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J Immunol. 2004 Sep 15;173(6):3925-34.

Immunoproteasomes down-regulate presentation of a subdominant T cell epitope from lymphocytic choriomeningitis virus.

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  • 1Division of Immunology, Department of Biology, University of Constance, Konstanz, Germany.

Abstract

The cytotoxic T cell response to pathogens is usually directed against a few immunodominant epitopes, while other potential epitopes are either subdominant or not used at all. In C57BL/6 mice, the acute cytotoxic T cell response against lymphocytic choriomeningitis virus is directed against immunodominant epitopes derived from the glycoprotein (gp33-41) and the nucleoprotein (NP396-404), while the gp276-286 epitope remains subdominant. Despite extensive investigations, the reason for this hierarchy between epitopes is not clear. In this study, we show that the treatment of cells with IFN-gamma enhanced the presentation of gp33-41, whereas presentation of the gp276-286 epitope from the same glycoprotein was markedly reduced. Because proteasomes are crucially involved in epitope generation and because IFN-gamma treatment in vitro and lymphocytic choriomeningitis virus infection in vivo lead to a gradual replacement of constitutive proteasomes by immunoproteasomes, we investigated the role of proteasome composition on epitope hierarchy. Overexpression of the active site subunits of immunoproteasomes LMP2, LMP7, and MECL-1 as well as overexpression of LMP2 alone suppressed the presentation of the gp276-286 epitope. The ability to generate gp276-286-specific CTLs was enhanced in LMP2- and LMP7-deficient mice, and macrophages from these mice showed an elevated presentation of this epitope. In vitro digests demonstrated that fragmentation by immunoproteasomes, but not constitutive proteasomes led to a preferential destruction of the gp276 epitope. Taken together, we show that LMP2 and LMP7 can at least in part determine subdominance and shape the epitope hierarchy of CTL responses in vivo.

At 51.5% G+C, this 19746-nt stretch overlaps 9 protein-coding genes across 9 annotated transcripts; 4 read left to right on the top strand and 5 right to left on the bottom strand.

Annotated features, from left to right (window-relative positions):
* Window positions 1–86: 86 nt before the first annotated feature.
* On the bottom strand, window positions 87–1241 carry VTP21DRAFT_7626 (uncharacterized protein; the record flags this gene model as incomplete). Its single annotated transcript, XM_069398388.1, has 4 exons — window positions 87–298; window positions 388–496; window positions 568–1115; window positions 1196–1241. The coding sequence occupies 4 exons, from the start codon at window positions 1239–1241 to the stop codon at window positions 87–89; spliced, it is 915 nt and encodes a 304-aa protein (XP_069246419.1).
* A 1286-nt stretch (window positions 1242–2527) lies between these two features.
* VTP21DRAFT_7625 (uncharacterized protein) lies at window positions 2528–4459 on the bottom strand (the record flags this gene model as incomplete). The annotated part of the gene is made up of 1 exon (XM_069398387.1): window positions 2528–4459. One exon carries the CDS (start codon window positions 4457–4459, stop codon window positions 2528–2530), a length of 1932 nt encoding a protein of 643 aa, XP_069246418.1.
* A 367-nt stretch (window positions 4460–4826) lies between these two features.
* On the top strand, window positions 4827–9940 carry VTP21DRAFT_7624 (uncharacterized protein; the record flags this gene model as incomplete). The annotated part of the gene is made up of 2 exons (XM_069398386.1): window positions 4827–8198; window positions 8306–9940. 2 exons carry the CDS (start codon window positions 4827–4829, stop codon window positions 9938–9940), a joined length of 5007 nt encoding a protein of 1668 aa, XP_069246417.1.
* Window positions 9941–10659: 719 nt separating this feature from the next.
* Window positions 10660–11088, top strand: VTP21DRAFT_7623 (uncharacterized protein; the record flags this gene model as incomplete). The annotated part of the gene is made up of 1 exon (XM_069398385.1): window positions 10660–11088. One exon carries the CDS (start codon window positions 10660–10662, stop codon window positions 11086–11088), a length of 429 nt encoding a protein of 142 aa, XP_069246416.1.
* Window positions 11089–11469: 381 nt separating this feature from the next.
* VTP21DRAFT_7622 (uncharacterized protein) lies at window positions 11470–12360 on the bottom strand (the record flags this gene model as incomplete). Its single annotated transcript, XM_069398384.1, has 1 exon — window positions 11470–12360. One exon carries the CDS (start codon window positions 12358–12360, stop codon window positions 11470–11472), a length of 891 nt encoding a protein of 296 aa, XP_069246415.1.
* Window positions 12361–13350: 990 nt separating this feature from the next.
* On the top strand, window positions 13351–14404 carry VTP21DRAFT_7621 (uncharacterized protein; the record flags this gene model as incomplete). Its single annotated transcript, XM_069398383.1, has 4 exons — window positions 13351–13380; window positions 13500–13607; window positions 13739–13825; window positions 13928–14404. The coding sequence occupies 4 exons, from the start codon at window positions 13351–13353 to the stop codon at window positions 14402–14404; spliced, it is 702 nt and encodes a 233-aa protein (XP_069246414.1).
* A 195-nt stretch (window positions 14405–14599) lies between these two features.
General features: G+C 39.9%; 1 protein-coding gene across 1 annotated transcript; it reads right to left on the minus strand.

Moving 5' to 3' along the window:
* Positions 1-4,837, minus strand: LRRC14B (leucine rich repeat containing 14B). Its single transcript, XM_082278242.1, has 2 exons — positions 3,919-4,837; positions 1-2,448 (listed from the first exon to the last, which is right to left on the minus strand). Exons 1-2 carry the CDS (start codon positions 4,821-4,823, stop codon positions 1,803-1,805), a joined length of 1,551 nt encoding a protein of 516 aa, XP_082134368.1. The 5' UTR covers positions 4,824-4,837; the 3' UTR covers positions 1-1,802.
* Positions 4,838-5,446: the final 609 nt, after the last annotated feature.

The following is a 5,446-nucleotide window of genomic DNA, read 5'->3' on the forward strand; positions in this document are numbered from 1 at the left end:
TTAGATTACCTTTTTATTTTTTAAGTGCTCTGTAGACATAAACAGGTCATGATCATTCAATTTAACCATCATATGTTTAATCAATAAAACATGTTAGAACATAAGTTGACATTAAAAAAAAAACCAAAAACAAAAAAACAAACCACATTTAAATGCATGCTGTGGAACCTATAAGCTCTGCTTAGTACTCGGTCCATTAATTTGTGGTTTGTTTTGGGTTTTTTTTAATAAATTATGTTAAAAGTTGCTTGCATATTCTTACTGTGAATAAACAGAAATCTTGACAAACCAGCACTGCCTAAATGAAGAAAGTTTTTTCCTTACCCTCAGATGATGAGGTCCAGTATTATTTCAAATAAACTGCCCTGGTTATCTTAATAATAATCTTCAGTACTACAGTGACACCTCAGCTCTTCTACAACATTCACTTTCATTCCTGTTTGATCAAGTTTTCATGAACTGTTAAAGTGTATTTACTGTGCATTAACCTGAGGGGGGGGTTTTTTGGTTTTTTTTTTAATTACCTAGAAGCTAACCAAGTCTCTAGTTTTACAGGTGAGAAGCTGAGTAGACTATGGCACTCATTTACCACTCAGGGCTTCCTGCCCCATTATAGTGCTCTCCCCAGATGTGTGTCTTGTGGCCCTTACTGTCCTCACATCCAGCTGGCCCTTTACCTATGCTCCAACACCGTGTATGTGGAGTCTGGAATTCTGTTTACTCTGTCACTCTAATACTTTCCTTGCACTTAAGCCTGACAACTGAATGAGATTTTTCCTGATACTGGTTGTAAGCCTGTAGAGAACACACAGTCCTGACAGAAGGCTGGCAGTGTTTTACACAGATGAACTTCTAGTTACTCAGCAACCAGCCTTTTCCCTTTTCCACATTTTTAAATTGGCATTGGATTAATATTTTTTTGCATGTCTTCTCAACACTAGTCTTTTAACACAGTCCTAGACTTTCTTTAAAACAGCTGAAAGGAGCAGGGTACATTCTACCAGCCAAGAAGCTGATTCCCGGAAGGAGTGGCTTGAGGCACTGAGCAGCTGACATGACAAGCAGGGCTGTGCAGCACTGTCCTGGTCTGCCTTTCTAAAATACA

Copyright 2004 The American Association of Immunologists, Inc.

PMID:
15356141
[PubMed - indexed for MEDLINE]
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